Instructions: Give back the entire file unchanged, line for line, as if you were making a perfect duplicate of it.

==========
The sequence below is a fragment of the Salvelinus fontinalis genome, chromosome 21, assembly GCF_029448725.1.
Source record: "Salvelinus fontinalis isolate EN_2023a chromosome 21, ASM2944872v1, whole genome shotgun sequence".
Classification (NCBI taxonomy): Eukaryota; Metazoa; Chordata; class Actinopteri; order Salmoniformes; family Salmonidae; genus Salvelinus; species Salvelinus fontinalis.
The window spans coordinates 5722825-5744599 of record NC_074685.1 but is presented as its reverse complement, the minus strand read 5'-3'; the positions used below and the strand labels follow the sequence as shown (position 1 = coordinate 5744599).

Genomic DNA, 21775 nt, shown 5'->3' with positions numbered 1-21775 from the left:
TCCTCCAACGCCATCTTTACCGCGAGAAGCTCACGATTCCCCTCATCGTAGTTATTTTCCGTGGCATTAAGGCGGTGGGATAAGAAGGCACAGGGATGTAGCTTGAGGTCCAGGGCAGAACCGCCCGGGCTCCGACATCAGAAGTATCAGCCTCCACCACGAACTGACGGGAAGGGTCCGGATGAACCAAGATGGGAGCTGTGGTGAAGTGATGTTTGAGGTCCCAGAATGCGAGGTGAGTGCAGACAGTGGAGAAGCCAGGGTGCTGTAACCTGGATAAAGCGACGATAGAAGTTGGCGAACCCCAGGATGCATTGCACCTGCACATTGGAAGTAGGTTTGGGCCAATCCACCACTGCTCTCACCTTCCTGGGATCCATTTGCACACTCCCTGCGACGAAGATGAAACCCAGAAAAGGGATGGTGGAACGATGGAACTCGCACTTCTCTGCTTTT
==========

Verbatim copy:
The sequence below is a fragment of the Salvelinus fontinalis genome, chromosome 21, assembly GCF_029448725.1.
Source record: "Salvelinus fontinalis isolate EN_2023a chromosome 21, ASM2944872v1, whole genome shotgun sequence".
Classification (NCBI taxonomy): Eukaryota; Metazoa; Chordata; class Actinopteri; order Salmoniformes; family Salmonidae; genus Salvelinus; species Salvelinus fontinalis.
The window spans coordinates 5722825-5744599 of record NC_074685.1 but is presented as its reverse complement, the minus strand read 5'-3'; the positions used below and the strand labels follow the sequence as shown (position 1 = coordinate 5744599).

Genomic DNA, 21775 nt, shown 5'->3' with positions numbered 1-21775 from the left:
TCCTCCAACGCCATCTTTACCGCGAGAAGCTCACGATTCCCCTCATCGTAGTTATTTTCCGTGGCATTAAGGCGGTGGGATAAGAAGGCACAGGGATGTAGCTTGAGGTCCAGGGCAGAACCGCCCGGGCTCCGACATCAGAAGTATCAGCCTCCACCACGAACTGACGGGAAGGGTCCGGATGAACCAAGATGGGAGCTGTGGTGAAGTGATGTTTGAGGTCCCAGAATGCGAGGTGAGTGCAGACAGTGGAGAAGCCAGGGTGCTGTAACCTGGATAAAGCGACGATAGAAGTTGGCGAACCCCAGGATGCATTGCACCTGCACATTGGAAGTAGGTTTGGGCCAATCCACCACTGCTCTCACCTTCCTGGGATCCATTTGCACACTCCCTGCGACGAAGATGAAACCCAGAAAAGGGATGGTGGAACGATGGAACTCGCACTTCTCTGCTTTT